Hello and welcome to the 2018 series of bloom reports for Rhododendron State Park in Fitzwilliam, NH!
Normally, as is the case this year the flowers of the native Rhododendron maximus at the grove in Fitzwilliam don’t start to open up until after the beginning of the month of July, with the most blooms visible during the second or third week. Exact timing of the bloom is always difficult to predict, but count on the middle of July for the best show. Last year (2017) the bloom came a few days early, but the best show was still between the second and third week of July.
The regional weather, among other more mysterious things, can have a profound effect on plants in general. One constant aspect that will not be changing anytime soon barring any hideous planetary misfortune, is the amount of dark time (some will say “photoperiod” but it’s really the amount of dark hours that plants measure) a plant receives that governs its seasonal activity. So why does the weather affect the bloom time? A simple explanation: every sort of plant needs a certain range of temperature for a certain amount of time in order to trigger its activities (not to mention moisture, another important ingredient for growth and blooms that is always affected by the weather).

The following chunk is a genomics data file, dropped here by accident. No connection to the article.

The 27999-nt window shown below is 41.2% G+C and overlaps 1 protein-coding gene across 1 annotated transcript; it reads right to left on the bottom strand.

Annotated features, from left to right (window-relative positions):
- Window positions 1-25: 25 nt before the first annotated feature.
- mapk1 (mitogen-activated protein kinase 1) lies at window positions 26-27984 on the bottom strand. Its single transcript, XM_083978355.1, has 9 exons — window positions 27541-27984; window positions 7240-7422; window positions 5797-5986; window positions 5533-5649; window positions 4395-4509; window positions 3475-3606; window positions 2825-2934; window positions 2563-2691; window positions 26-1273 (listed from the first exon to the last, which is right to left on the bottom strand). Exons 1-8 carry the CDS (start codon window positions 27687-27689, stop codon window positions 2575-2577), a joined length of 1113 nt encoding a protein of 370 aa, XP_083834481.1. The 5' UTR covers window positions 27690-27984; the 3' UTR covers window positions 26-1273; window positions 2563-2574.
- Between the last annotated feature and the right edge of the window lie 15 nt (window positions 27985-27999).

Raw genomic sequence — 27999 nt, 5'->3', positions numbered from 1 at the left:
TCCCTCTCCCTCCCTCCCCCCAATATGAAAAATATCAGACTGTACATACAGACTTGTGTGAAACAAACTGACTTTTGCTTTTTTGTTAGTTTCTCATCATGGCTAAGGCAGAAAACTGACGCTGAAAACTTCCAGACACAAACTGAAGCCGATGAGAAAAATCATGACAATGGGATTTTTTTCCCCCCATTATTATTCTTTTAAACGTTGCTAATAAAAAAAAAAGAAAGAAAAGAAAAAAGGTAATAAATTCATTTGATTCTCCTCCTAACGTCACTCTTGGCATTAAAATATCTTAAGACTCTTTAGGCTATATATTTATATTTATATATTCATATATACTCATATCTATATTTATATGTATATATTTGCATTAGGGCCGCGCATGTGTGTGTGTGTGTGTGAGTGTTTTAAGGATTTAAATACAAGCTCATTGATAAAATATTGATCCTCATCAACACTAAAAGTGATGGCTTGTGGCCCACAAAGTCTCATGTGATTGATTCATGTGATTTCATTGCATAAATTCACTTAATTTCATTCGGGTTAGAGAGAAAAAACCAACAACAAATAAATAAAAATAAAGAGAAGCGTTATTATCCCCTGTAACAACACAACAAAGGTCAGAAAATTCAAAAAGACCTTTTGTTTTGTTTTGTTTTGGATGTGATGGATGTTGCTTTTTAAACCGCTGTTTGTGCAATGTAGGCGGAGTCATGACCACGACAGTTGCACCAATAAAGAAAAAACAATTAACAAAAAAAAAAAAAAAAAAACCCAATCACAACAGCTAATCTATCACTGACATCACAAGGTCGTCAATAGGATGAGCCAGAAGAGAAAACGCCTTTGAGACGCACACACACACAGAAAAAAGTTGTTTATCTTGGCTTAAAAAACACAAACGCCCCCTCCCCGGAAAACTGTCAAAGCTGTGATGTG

Speaking of which, the wide fluctuation of thermometer readings this last winter was hard on a large number of plants including some of the hybridized and cultivated Rhododendrons that are now starting to flower. Mostly the leaves, but some flower buds as well are looking pretty brown from desiccation (drying out). Rhododendrons are well equipped to resist drying by curling and drooping their leaves during cold and/or dry spells – it often happens during the summer as well – so it follows that conditions were severe enough during the winter months to overcome the defense that rhododendrons evolved to survive – or was it also the very dry August of 2017 that contributed?
At least at the grove in Fizwilliam, I observed very little evidence of such damage. Is it because they are native? Perhaps. But they also are protected by trees above and wet soil below. This combination in itself may be enough. Who knows?
Until next time,